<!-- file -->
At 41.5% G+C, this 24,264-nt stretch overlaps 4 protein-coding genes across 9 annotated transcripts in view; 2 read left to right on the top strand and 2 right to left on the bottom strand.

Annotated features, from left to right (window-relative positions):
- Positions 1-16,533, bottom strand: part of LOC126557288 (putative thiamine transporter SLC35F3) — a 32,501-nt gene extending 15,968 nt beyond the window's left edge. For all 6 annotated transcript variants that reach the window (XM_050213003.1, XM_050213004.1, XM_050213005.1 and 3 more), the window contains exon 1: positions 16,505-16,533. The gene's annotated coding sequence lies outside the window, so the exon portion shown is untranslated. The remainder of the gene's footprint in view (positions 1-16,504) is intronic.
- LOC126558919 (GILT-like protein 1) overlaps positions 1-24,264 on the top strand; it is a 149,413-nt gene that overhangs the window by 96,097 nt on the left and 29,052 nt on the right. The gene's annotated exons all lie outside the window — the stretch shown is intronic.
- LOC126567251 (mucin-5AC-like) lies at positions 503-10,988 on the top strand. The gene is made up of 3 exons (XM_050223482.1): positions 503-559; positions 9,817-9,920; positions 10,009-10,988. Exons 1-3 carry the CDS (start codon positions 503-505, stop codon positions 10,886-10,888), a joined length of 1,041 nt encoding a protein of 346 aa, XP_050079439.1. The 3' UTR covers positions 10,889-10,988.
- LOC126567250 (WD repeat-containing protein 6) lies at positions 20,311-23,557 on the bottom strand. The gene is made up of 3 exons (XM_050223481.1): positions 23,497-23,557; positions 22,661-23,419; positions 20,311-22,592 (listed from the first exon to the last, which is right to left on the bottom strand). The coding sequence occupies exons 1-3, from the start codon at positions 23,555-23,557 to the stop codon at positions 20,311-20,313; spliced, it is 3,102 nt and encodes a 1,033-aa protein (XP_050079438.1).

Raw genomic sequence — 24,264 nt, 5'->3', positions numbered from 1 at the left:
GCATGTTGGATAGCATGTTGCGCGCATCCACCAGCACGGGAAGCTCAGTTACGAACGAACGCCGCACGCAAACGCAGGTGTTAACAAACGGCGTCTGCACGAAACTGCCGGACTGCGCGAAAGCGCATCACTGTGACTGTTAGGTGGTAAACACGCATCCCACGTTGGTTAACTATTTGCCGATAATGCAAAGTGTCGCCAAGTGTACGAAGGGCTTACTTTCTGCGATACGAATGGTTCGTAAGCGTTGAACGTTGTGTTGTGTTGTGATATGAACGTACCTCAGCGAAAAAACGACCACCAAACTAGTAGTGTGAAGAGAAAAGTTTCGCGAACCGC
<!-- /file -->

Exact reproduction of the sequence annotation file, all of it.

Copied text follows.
At 41.5% G+C, this 24,264-nt stretch overlaps 4 protein-coding genes across 9 annotated transcripts in view; 2 read left to right on the top strand and 2 right to left on the bottom strand.

Annotated features, from left to right (window-relative positions):
- Positions 1-16,533, bottom strand: part of LOC126557288 (putative thiamine transporter SLC35F3) — a 32,501-nt gene extending 15,968 nt beyond the window's left edge. For all 6 annotated transcript variants that reach the window (XM_050213003.1, XM_050213004.1, XM_050213005.1 and 3 more), the window contains exon 1: positions 16,505-16,533. The gene's annotated coding sequence lies outside the window, so the exon portion shown is untranslated. The remainder of the gene's footprint in view (positions 1-16,504) is intronic.
- LOC126558919 (GILT-like protein 1) overlaps positions 1-24,264 on the top strand; it is a 149,413-nt gene that overhangs the window by 96,097 nt on the left and 29,052 nt on the right. The gene's annotated exons all lie outside the window — the stretch shown is intronic.
- LOC126567251 (mucin-5AC-like) lies at positions 503-10,988 on the top strand. The gene is made up of 3 exons (XM_050223482.1): positions 503-559; positions 9,817-9,920; positions 10,009-10,988. Exons 1-3 carry the CDS (start codon positions 503-505, stop codon positions 10,886-10,888), a joined length of 1,041 nt encoding a protein of 346 aa, XP_050079439.1. The 3' UTR covers positions 10,889-10,988.
- LOC126567250 (WD repeat-containing protein 6) lies at positions 20,311-23,557 on the bottom strand. The gene is made up of 3 exons (XM_050223481.1): positions 23,497-23,557; positions 22,661-23,419; positions 20,311-22,592 (listed from the first exon to the last, which is right to left on the bottom strand). The coding sequence occupies exons 1-3, from the start codon at positions 23,555-23,557 to the stop codon at positions 20,311-20,313; spliced, it is 3,102 nt and encodes a 1,033-aa protein (XP_050079438.1).

Raw genomic sequence — 24,264 nt, 5'->3', positions numbered from 1 at the left:
GCATGTTGGATAGCATGTTGCGCGCATCCACCAGCACGGGAAGCTCAGTTACGAACGAACGCCGCACGCAAACGCAGGTGTTAACAAACGGCGTCTGCACGAAACTGCCGGACTGCGCGAAAGCGCATCACTGTGACTGTTAGGTGGTAAACACGCATCCCACGTTGGTTAACTATTTGCCGATAATGCAAAGTGTCGCCAAGTGTACGAAGGGCTTACTTTCTGCGATACGAATGGTTCGTAAGCGTTGAACGTTGTGTTGTGTTGTGATATGAACGTACCTCAGCGAAAAAACGACCACCAAACTAGTAGTGTGAAGAGAAAAGTTTCGCGAACCGC